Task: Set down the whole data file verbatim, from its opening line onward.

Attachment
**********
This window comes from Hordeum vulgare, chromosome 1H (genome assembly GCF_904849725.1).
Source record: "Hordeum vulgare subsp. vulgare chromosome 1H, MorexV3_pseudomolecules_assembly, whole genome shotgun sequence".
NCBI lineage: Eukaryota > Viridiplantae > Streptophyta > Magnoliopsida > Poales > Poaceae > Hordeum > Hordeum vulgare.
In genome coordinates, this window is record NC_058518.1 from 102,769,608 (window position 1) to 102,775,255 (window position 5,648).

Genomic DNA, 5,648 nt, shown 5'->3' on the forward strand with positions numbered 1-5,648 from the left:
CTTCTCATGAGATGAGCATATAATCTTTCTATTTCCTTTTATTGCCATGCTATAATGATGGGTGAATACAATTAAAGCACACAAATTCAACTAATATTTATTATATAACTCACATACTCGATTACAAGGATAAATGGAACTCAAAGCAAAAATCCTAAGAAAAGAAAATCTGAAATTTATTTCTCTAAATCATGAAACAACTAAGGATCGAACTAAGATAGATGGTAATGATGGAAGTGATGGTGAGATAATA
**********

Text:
This window comes from Hordeum vulgare, chromosome 1H (genome assembly GCF_904849725.1).
Source record: "Hordeum vulgare subsp. vulgare chromosome 1H, MorexV3_pseudomolecules_assembly, whole genome shotgun sequence".
NCBI lineage: Eukaryota > Viridiplantae > Streptophyta > Magnoliopsida > Poales > Poaceae > Hordeum > Hordeum vulgare.
In genome coordinates, this window is record NC_058518.1 from 102,769,608 (window position 1) to 102,775,255 (window position 5,648).

Genomic DNA, 5,648 nt, shown 5'->3' on the forward strand with positions numbered 1-5,648 from the left:
CTTCTCATGAGATGAGCATATAATCTTTCTATTTCCTTTTATTGCCATGCTATAATGATGGGTGAATACAATTAAAGCACACAAATTCAACTAATATTTATTATATAACTCACATACTCGATTACAAGGATAAATGGAACTCAAAGCAAAAATCCTAAGAAAAGAAAATCTGAAATTTATTTCTCTAAATCATGAAACAACTAAGGATCGAACTAAGATAGATGGTAATGATGGAAGTGATGGTGAGATAATA